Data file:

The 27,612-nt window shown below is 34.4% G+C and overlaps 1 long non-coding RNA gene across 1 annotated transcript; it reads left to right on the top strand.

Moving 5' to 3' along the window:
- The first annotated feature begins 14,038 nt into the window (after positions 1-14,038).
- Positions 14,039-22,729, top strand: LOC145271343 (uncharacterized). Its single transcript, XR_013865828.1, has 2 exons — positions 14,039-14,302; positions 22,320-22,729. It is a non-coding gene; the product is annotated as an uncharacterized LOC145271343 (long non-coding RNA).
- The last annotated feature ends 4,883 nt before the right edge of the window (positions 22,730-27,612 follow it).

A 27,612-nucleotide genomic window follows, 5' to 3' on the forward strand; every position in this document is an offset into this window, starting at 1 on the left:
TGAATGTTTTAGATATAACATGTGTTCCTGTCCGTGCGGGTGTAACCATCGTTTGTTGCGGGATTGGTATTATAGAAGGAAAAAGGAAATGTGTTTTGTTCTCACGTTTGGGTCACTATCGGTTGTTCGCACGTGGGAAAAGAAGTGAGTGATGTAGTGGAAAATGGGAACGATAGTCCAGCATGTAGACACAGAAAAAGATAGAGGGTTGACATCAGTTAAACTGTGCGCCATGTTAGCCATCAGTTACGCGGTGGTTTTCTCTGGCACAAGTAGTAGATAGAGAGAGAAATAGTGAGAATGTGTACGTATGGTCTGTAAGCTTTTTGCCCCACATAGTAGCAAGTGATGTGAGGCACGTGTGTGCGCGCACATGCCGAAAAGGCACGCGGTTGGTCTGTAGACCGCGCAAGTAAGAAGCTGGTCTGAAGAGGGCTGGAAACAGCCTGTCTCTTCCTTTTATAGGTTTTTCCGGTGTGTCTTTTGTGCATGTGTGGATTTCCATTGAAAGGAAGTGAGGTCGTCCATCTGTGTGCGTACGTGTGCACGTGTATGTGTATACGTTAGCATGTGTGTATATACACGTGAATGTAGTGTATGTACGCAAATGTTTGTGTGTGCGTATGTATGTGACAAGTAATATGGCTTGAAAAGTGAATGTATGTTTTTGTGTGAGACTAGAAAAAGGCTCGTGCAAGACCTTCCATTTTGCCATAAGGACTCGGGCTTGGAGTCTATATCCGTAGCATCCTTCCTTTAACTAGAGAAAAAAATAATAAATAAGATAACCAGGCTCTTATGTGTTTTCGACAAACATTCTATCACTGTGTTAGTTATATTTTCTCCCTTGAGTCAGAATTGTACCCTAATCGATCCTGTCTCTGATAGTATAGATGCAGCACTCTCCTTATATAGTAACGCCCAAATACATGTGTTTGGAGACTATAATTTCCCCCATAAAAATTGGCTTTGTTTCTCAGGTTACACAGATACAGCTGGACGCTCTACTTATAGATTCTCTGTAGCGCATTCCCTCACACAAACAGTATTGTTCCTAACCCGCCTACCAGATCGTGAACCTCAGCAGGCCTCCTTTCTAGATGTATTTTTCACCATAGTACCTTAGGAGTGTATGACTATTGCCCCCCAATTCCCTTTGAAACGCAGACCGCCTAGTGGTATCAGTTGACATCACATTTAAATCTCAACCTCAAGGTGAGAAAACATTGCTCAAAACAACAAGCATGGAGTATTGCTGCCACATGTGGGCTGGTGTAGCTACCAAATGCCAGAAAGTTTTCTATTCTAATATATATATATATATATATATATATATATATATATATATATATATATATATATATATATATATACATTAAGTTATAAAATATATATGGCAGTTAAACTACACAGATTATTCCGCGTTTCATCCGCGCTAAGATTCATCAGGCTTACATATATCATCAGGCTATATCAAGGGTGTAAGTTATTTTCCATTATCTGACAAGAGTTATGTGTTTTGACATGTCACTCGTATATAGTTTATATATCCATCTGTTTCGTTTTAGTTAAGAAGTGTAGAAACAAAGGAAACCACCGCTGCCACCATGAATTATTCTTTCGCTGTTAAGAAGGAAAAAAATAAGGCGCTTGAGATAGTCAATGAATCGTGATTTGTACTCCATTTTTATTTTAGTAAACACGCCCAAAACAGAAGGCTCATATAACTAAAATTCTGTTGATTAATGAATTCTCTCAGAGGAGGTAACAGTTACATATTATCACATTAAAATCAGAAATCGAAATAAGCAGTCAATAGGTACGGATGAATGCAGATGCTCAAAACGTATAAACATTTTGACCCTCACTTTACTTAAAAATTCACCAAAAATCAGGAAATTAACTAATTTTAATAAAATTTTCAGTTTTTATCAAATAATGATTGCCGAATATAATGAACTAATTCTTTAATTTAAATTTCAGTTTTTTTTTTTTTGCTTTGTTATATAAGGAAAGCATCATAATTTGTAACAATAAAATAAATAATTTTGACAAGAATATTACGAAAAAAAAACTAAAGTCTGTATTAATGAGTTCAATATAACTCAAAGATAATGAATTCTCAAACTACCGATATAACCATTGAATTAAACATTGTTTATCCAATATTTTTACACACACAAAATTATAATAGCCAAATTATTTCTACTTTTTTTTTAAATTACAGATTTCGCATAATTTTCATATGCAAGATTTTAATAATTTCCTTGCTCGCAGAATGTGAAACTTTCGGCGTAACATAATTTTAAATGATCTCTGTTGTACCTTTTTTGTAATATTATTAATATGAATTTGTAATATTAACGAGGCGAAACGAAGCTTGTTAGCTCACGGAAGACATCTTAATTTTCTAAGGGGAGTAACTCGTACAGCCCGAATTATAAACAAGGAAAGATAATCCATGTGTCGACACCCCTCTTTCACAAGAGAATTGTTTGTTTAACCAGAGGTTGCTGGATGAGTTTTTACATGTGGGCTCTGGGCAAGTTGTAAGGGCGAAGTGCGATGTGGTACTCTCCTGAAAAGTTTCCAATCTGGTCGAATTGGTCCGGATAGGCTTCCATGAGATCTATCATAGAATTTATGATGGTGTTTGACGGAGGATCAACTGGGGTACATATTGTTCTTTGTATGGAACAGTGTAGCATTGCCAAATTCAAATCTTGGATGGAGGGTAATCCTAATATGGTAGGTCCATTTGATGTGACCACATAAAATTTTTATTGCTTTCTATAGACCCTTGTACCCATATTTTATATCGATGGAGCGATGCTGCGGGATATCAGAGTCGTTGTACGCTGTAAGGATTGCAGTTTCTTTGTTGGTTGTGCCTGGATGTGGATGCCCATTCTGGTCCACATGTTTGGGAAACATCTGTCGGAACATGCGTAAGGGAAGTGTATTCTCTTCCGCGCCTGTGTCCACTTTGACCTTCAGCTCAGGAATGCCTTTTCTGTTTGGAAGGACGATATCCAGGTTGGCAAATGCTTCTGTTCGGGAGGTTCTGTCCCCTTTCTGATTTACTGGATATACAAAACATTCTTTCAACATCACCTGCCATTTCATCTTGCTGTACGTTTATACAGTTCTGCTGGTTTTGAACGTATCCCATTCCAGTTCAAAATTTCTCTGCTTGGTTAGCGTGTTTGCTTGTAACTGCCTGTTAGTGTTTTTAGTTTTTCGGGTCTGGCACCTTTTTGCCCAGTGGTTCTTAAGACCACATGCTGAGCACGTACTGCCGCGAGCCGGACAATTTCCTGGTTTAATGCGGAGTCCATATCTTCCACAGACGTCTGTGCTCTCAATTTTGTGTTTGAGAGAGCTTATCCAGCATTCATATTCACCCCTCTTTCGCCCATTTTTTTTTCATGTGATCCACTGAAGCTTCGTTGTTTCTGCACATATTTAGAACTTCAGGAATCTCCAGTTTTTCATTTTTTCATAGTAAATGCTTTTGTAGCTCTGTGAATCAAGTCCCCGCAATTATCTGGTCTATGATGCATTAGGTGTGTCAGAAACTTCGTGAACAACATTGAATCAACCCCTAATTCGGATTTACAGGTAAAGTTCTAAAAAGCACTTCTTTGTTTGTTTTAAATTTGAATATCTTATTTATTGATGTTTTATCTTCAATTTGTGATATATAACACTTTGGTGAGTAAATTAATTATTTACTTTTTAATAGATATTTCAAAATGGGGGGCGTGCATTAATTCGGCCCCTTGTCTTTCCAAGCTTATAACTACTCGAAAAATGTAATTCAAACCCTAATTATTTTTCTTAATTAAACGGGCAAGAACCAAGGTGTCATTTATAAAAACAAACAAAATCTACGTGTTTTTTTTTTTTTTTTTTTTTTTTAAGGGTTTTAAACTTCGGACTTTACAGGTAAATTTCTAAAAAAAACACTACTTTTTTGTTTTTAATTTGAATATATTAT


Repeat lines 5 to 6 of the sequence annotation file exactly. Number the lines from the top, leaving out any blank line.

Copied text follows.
- The last annotated feature ends 4,883 nt before the right edge of the window (positions 22,730-27,612 follow it).

A 27,612-nucleotide genomic window follows, 5' to 3' on the forward strand; every position in this document is an offset into this window, starting at 1 on the left: